Agricultural communities in the semiarid regions of the world are constantly being affected by water scarcity, increased regulations restricting water use, strong competition for irrigation water with the urban sector, and severe drought periods. Conversely, the consumer demand for high-quality and nutritious foods is increasing rapidly. A 2-year field study evaluated growth, yield, and bulb quality in response to precision planting density and deficit irrigation of onion (Allium cepa L.) in southwest Texas. Seeds of short-day sweet onion cv. Texas Grano 1015Y were planted in the field on 11 Nov. 2007 and 30 Oct. 2008 at two planting densities (PDs), 397,000 (standard) and 484,000 (high) seeds/ha. Three irrigation rates using growth stage-specific crop coefficients and subsurface drip were imposed after plants were fully established, 100%, 75%, and 50% crop evapotranspiration rates (ETc). Total rainfall plus irrigation received for each irrigation rate were 594, 501, and 413 mm in 2008 and 662, 574, and 486 mm in 2009. In both seasons, there were consistent trends in growth, yield, and quality parameters. Leaf fresh weight was unaffected by PD but was reduced by deficit irrigation at 50% ETc. Although increasing planting density reduced the average bulb size by 12%, it increased the number of marketable bulbs by 21% to 33% and marketable yield by 7% to 14%. In contrast, deficit irrigation showed a trend to reduce both the number of bulbs and bulb size with yield reductions of 8% to 13% at 75% ETc and 19% to 27% at 50% ETc. Neither planting density nor deficit irrigation rate had a significant effect on soluble solids content, pungency, or quercetin contents. These results suggest that growers of short-day onions in semiarid regions could adjust PDs to target high-value bulb sizes. Implementing water-conserving practices (deficit irrigation at 75% ETc rate) would result in a decrease of high-value bulb grades and modest losses in yield but not flavor or nutritional components.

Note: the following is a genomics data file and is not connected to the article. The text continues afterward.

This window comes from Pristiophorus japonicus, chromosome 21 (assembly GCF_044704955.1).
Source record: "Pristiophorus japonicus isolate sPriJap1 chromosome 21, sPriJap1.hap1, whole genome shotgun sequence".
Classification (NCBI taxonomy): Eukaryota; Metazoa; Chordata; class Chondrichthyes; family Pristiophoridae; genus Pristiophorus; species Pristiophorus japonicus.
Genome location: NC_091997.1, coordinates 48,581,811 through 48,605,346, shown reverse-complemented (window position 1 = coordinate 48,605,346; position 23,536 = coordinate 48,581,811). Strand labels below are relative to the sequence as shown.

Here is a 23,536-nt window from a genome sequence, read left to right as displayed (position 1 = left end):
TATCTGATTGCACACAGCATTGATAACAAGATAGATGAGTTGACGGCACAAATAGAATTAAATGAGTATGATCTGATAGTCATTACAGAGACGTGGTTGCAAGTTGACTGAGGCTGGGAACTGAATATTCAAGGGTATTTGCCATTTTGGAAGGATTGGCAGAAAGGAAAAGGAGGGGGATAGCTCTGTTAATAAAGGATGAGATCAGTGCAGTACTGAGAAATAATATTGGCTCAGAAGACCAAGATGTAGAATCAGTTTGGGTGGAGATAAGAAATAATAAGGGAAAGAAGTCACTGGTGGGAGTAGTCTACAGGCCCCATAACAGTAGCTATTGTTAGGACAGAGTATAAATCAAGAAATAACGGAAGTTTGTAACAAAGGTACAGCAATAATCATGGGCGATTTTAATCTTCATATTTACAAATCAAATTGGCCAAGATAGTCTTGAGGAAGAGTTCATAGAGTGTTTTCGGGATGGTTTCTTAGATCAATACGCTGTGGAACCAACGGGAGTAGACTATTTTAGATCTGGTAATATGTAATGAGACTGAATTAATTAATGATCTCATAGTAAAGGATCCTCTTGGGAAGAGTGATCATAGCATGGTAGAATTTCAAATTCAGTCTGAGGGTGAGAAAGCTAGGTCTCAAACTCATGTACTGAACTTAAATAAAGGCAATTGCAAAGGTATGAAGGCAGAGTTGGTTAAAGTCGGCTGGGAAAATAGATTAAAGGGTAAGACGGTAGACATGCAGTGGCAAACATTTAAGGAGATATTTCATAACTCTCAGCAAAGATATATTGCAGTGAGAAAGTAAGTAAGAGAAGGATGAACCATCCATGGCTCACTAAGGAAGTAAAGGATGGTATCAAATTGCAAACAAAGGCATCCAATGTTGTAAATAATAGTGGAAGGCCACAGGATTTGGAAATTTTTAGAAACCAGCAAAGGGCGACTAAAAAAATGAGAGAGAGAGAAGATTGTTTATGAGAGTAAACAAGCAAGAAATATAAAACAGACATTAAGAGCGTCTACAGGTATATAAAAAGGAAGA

Edible alliums are important crops worldwide. Approximately 46% of the international trade value in alliums is for dry bulb onions (Brewster, 2008). World dry bulb onion production in 2009 was 72 million t cultivated on 202,446 ha (FAO, 2010). The major producing countries in 2008 were China, India, and the United States with 21, 14, and 3 million t, respectively (FAO, 2010). Bulb onions are produced from the subarctic regions to the humid tropics, although they are best adapted to production in subtropical and temperate areas (Brewster, 2008).